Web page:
Leaders must put needs of Kosovo’s communities first, says top UN envoy

23 March 2009

Although strides have been made to consolidate stability in Kosovo, leaders in Pristina and Belgrade must give priority to needs of Kosovo’s communities ahead of their own political interests, a senior United Nations official told the Security Council today.

Although strides have been made to consolidate stability in Kosovo, leaders in Pristina and Belgrade must give priority to needs of Kosovo’s communities ahead of their own political interests, a senior United Nations official told the Security Council today.

Secretary-General Ban Ki-moon’s Special Representative Lamberto Zannier said that since his briefing last July, the situation in Kosovo, which was administered by the UN after Western troops drove out Yugoslav forces amid inter-ethnic fighting over eight years ago, has remained relatively peaceful.

In February 2008, Kosovo declared its independence, in a move rejected by Serbia, and the UN has remained neutral on the issue.

While both Pristina and Belgrade have endeavoured to maintain peace in the area equally, “both have stopped short of where we need to be in order to feel confident that Kosovo is well and truly launched onto the path of lasting peace and prosperity,” Mr. Zannier said at today’s open debate.

He also briefed the Council on the reconfiguration of the UN Interim Administration Mission in Kosovo (UNMIK).

Last December, the European Union’s Rule of Law Mission, or EULEX, successfully assumed full responsibility in that sector – which includes police and justice functions – under the overall authority of the UN.

As a result, the number of UNMIK police has decreased from 1,288 to 49, and there are no more UNMIK judges in Kosovo’s courts, although the Mission remains on the ground to consult with various groups on issues, including cultural and religious ones, affecting the area’s communities.

The envoy highlighted some of the challenges Kosovo faces, such as the sharp drop in the pace of the voluntary returns of internally displaced persons (IDPs) and the large number of missing persons from the conflict.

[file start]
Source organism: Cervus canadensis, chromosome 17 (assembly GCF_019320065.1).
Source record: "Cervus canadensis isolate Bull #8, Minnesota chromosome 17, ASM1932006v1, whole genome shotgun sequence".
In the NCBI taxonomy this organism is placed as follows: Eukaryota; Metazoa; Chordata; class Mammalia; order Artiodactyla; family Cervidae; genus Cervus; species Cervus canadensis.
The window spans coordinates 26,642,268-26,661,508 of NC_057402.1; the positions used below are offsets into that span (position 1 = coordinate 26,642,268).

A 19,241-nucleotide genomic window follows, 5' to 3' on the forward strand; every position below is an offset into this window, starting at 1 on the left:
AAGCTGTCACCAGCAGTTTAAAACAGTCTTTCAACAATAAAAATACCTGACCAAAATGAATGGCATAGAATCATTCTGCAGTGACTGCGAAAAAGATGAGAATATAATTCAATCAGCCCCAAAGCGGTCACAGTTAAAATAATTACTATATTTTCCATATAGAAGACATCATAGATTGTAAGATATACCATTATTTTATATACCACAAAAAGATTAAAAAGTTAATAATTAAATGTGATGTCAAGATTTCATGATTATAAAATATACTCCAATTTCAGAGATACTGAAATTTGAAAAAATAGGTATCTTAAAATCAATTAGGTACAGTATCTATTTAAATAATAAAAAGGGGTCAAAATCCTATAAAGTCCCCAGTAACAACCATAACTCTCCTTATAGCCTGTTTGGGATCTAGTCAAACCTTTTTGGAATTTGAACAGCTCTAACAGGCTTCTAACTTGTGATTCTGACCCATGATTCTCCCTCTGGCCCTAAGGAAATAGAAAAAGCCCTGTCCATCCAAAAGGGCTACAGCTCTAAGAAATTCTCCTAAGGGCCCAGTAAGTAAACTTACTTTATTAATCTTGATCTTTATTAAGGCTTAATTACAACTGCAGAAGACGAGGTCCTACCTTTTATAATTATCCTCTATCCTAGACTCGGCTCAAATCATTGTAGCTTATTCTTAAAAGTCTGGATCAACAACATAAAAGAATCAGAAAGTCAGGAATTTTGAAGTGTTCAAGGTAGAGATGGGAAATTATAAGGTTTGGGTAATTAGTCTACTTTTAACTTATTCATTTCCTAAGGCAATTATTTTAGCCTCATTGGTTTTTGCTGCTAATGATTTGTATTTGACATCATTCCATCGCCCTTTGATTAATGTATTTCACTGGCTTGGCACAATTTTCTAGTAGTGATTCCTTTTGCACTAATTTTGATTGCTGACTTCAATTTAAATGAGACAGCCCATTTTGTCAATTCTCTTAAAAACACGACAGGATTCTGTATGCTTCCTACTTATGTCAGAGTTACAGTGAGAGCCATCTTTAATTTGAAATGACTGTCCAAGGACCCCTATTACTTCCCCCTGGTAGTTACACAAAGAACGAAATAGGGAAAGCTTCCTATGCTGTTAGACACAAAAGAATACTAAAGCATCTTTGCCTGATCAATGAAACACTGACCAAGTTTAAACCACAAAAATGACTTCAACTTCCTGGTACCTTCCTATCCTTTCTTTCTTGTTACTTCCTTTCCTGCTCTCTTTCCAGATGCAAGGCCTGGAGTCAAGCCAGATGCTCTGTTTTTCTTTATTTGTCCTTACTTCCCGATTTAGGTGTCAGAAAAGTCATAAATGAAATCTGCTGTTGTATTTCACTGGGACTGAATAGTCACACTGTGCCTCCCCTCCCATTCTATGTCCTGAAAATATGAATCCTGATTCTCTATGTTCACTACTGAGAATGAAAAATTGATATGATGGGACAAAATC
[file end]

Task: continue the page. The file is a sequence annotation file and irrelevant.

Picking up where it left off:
Further, the issue of electric power supply “continues to plague the everyday lives of all of Kosovo’s residents,” and the problem is due primarily to non-payment by many consumers, including the wholesale lack of compensation by the Kosovo Serb community, he said.

The Kosovo Energy Corporation has allowed for malfunctions in the power supply to remain unfixed for periods of one week or more in a bid to receive late payment.

“Although this policy is affecting all ethnic groups to different degrees, the issue has been politicized, leading to demonstrations by angry residents of Kosovo Serb-inhabited villages, who have recently clashed with the Kosovo Police when protestors tried to block traffic on main thoroughfares,” Mr. Zannier told the meeting, which heard from over one dozen speakers.

In his latest report to the Council on UNMIK, Secretary-General Ban Ki-moon wrote that although there is a perception among many Kosovo Albanians that the Mission has run its course, it has stepped up the pace of its adaptation to the changing situation on the ground.

Under “significant pressure” from opposition parties, authorities in Kosovo have repeatedly said in recent months that resolution 1244, which set up UNMIK, is “no longer relevant and that the institutions of Kosovo have no legal obligation to abide by it,” the publication said.

The report noted that, in line with Belgrade’s official policy, many Kosovo Serbs are rejecting the legitimacy of Kosovo’s authorities, although many are applying for identify cards, driver’s licenses and other Kosovo documentation.

Notwithstanding these developments, Mr. Ban said that the reconfiguration of UNMIK, for which he called in response to the “profoundly changed reality” on the ground, has picked up pace.

 

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News Tracker: Past Stories on This Issue

Kosovo: pace of UN mission’s reconfiguration picking up – Ban

Despite a perception among many Kosovo Albanians that the United Nations peacekeeping mission in Kosovo has run its course, Secretary-General Ban Ki-moon wrote in a new report that it has stepped up the pace of its adaptation to the changing situation on the ground.